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AVUNERIS DE SILVA v. ROMANIS.
P. G., Balapitiya, 17,091.
Trial of offenders—Inability of judge to arrive at a decision—His duty
thereon—Impropriety of requesting another fudge to hear furtherevidence and determine the case.
Where a Magistrate hoard evidence for the prosecution anddefence and did not proceed to judgment, but recorded that hewas not satisfied with the evidence taken, and that further evidenceshould be taken, and that his successor in office should give-judgment after hearing more witnesses, held that this was alamentable miscarriage of justice.
The proper course is to acquit the accused, if the Magistrate hadany doubt as to his guilt.
HE accused entered into a contract with the complainant to peel
cinnamon for the complainant during a period of twelvemonths commencing from 1st May, 1897, and ending with 30thApril, 1898, and received an advance of Rs. 30. It was alleged thathe failed to attend and work. The Police Magistrate (Mr. Guna-tileke) found the accused guilty of neglecting to attend in order topeel cinnamon, in breach of section 11 of Ordinance No. 11 of 1865.
On appeal, E. Jayaioardena appeared for the accused ; Morgan.for complainant.
The following judgment of the Supreme Court sets out thehistory of the case previous to its trial by Mr. Gunatileke, andenters fully into the irregularities which necessitated the acquittalof the appellant:—
25th March, 1898. Withebs, J.—
This is a lamentable instance of miscarriage of justice.
On the 13th September, 1897, a man who signed a year’s contractfor service as a cinnamon peeler was charged with having quittedhis employer’s service without leave on the 1st,May previous.He is not tried till the 10th of March following. On that daywitnesses are heard for the prosecution and for the defence, andthe Magistrate (Mr. Woutersz) expresses himself as follows :—
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“ 1 am not satisfied with the evidence already recorded. I think“ further, evidence should be gone into before the case can be“ decided satisfactorily. I will leave it to my successor to examine“ more witnesses, if he considers necessary, and give a decision.”
What an unhappy admission of inability to decide a simple case !It was the obvious duty of the Magistrate, if he had any doubt asto the guilt of the accused, to give him the benefit of that doubtand acquit him. He does not say on what point he wishedfurther evidence, or whether that evidence was wanted for theprosecution or for the defence.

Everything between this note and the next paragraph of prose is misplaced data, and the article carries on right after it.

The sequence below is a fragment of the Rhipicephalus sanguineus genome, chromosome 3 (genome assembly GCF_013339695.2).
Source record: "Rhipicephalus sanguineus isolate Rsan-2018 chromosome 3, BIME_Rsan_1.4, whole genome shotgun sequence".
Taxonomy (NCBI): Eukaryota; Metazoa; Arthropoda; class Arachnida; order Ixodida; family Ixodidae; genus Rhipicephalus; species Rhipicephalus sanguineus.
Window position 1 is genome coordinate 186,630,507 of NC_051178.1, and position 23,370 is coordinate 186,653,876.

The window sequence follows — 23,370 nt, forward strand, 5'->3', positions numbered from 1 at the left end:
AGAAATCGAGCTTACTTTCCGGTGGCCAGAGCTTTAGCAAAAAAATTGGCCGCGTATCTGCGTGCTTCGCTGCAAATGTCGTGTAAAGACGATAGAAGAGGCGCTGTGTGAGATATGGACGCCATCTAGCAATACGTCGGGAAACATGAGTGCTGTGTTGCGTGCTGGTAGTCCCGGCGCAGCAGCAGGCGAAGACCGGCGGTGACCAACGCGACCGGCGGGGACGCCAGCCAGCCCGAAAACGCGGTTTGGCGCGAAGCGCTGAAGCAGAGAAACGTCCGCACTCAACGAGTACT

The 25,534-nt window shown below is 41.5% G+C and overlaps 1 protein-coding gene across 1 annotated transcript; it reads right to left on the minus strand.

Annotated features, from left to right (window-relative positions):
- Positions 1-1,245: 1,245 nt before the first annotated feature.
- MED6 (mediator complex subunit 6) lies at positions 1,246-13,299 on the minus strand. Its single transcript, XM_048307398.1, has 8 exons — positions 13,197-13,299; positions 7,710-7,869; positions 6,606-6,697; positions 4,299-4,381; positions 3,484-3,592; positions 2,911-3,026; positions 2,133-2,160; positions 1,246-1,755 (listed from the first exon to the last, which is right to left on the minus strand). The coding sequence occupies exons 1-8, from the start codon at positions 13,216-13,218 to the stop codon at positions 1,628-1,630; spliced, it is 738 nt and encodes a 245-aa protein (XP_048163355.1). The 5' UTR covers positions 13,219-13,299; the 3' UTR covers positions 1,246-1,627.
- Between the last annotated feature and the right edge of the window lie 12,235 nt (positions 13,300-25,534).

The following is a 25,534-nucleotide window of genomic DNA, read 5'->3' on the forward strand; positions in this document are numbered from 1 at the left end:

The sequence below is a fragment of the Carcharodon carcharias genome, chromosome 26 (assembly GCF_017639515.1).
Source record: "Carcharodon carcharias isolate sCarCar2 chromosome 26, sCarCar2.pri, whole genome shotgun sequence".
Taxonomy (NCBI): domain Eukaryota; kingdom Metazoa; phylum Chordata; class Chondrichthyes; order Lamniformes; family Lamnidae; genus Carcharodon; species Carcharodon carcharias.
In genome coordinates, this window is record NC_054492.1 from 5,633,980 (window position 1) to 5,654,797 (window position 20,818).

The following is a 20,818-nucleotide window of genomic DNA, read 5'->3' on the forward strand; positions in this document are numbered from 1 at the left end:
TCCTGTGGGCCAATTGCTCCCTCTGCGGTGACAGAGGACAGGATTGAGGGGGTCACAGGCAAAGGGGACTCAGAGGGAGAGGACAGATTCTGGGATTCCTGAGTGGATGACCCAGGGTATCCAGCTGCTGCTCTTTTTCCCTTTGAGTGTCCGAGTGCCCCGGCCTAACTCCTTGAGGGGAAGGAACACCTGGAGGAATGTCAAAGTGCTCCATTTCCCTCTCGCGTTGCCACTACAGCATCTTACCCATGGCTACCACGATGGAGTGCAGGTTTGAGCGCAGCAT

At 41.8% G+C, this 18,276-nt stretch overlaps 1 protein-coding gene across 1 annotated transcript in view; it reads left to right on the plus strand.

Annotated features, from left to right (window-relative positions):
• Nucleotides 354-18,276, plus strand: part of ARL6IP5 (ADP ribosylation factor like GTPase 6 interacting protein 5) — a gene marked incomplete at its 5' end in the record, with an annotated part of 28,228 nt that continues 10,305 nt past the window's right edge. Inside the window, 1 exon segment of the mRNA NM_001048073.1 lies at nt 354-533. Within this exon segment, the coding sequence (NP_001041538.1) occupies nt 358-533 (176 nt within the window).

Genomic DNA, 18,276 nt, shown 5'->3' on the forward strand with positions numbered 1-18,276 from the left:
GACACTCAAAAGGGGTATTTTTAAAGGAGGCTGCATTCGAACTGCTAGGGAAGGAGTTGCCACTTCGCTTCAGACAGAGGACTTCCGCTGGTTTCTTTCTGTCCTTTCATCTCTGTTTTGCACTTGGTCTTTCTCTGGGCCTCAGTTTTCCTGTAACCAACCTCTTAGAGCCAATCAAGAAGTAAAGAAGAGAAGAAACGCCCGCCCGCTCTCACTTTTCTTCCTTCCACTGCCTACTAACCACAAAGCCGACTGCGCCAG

Then, what happens on the 6th December. 1808, more than ayear after the institution of the proceedings ? The man is triedover again, an exact duplicate of the original trial. The plaint isexplained to the accused, and he claims to be tried.
The complaint was that the accused had quitted his employer’sservices without leave or reasonable cause on the 1st May, 1897).At the close of the prosecution the new Magistrate (Mr. Gunetileke)alters the charge to one of non-attendance at work to peel cinna-mon at the time and place he had contracted to do. The newMagistrate, after hearing evidence for the accused, convicted himof that charge.
Now, it seemed to me that the most just way of dealing withthis case was to hear counsel on the proceedings of the firsttrial; and if the respondent’s counsel satisfied me that theprosecution had made out the charge on which the accused hasbeen convicted at the second trial, I should let the convictionstand. If he was unable to satisfy me that the accused was guiltyof the offence charged, then I should do what the Magistrateshould have done at the.first trial, and acquit the accused.
The complainant swears that the accused never attended towork on his estate on any day after signing the contract. On theother hand, the accused swears that as long as he was able to hedid attend to work, and that he was obliged to desist from workowing to an affection of his eye. It was this conflict of evidencethat overcame the Magistrate at the first trial. He gave up theproblem in despair, and left it for his successor to solve. Now,that was not the way to administer justice. As it is very doubtful,indeed, that the accused committed any offence at all under theLabour Ordinance, I shall do now what the Magistrate should havedone then, and acquit the accused. No explanation has beenoffered for the delay in instituting these proceedings. The offenceis said to have been committed on the 1st May, 1897, but it wasnot till the September following that the case was instituted.
I set aside the conviction and acquit the accused.